Over the Top
Extreme vulgarity and taunting by college basketball fans this season raise the question: How much is too much? For schools and conferences, it's time to act
Posted: Tuesday February 26, 2008 11:49AM; Updated: Wednesday February 27, 2008 9:20PM
Kevin Love knew it would be bad. But not this bad. Sure, he'd chosen UCLA over Oregon after being the consensus national player of the year as a senior at Lake Oswego (Ore.) High -- but what happened to his home state's rep for peace, love and understanding? On Jan. 23, the day before the Bruins-Ducks showdown in Eugene, Love found more than 30 voice-mail messages on his cellphone when UCLA stopped for a layover in San Francisco. He listened to the first one: If you guys win, we'll come to your house and kill your family. He played another: We'll find your hotel room and blow your f------ head off with a shotgun. He didn't bother to check the rest. "I mean, these were death threats," Love says. Shaken, he called his mother, Karen, and had her cancel his cellphone service.
Robert Husseman knew it would be bad. But not this bad. A sophomore math and business major, Husseman is a member of the Pit Crew, Oregon's rabid, 1,500-strong student fan club. He had attended the weekly Pit Crew meeting that Monday, heard that Love's cell number was circulating among members, but did not dial it himself. While nobody has ever called the Pit Crew PC -- its members once printed a thousand copies of an embarrassing picture posted on Facebook of Stanford's Fred Washington at a party -- Husseman couldn't believe the chorus of homophobic chants directed at Love from the McArthur Court student section after UCLA took the floor. "I didn't even bother with [saying] the chants," Husseman says. "I hoped they would die quickly, but they didn't."
Stan Love knew it would be bad. But not this bad. Stan, who is Kevin's father and the sixth-leading scorer in Oregon's history, arrived at his alma mater that night in a party of seven including Karen, Kevin's 13-year-old sister, his grandmother and his uncle Mike, a cofounder of the Beach Boys. But good vibrations were in short supply. Stan says his family was pelted with popcorn cartons and empty cups, as well as a barrage of profane insults ("every filthy word you can think of"), including screams of "whores" that made Kevin's grandmother cry. "There were six-year-old kids with signs saying KEVIN LOVE SUCKS," says Stan, who endured a hail of one-finger salutes to snap photographs of the worst signs. "It was the grossest display of humanity I've ever been involved with. To think I'm sitting at the school where I played ball, and just because my kid didn't pick Oregon he gets abused like that? I'll never go back there."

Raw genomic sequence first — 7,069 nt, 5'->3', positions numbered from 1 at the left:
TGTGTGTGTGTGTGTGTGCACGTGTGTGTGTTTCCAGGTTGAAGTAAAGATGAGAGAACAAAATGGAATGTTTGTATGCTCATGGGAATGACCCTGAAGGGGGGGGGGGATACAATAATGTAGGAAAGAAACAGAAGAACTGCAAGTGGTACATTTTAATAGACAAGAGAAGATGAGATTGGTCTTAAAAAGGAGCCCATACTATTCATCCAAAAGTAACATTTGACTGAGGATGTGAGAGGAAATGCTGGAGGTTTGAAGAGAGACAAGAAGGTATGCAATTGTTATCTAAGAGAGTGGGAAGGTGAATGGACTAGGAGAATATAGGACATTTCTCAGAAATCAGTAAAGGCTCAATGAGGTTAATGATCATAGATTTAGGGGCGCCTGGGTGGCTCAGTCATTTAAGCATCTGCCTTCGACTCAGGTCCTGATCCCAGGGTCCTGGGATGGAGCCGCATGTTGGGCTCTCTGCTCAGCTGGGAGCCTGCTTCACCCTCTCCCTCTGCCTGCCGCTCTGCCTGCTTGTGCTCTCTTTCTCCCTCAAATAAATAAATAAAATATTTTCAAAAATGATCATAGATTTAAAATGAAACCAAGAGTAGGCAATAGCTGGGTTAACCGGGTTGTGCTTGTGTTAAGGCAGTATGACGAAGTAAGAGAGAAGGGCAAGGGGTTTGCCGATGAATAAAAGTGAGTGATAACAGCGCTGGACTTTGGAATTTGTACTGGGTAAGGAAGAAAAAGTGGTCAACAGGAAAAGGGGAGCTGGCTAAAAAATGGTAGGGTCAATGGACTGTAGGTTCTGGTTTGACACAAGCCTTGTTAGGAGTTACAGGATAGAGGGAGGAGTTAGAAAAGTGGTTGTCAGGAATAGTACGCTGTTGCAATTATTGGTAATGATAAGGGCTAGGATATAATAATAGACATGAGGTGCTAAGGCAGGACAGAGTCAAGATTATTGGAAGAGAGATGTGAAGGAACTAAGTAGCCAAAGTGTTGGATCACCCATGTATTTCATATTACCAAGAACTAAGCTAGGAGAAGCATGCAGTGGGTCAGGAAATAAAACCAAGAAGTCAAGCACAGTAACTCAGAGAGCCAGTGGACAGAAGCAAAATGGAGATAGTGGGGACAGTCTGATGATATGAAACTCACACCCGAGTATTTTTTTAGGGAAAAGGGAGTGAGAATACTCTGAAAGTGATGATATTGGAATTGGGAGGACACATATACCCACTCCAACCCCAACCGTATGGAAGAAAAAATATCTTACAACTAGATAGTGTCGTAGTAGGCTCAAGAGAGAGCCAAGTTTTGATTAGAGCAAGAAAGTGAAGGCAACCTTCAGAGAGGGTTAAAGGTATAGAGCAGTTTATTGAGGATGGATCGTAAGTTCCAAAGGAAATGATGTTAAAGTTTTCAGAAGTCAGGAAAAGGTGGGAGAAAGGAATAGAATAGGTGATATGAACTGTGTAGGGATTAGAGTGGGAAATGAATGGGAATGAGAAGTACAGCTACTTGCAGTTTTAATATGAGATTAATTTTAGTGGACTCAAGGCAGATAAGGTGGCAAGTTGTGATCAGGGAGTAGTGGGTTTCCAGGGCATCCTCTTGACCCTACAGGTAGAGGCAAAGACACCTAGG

Kevin responded in the most cold-blooded way possible, keying UCLA's 80-75 victory with a 26-point, 18-rebound tour de force, but the fans' behavior was the story of the game in Eugene -- just as it has been in several other places around the country this season. Fan abuse and taunting are nothing new in college basketball, but 2007-08 has been the ugliest season in years. When Illinois hosted Indiana on Feb. 7, the home fans took out their frustration on Hoosiers freshman guard Eric Gordon (who'd reneged on a verbal commitment to the Illini) by chanting "F--- you, Gordon," throwing a drink at his mother and cheering when Illini guard Chester Frazier knocked Gordon back five feet with a chest bump during player introductions. And after then No. 1 Memphis pulled out a last-gasp win at Alabama-Birmingham on Feb. 16, Blazers fans nearly incited a Malice at The Palace-like riot with Tigers players; forward Joey Dorsey had to be physically restrained by team personnel from going into the stands.
As family members of targeted players feel the need to bring security guards to road games, and with schools such as Oregon and Illinois issuing apologies for the behavior of their fans, it's worth asking: How much is too much? "The abuse that fans are bringing day to day, whether it's on talk radio or in the stands, is going to ruin the game eventually," says Michigan State coach Tom Izzo. "I hate to say this because freedom of speech is at issue, but this isn't what freedom of speech is intended for."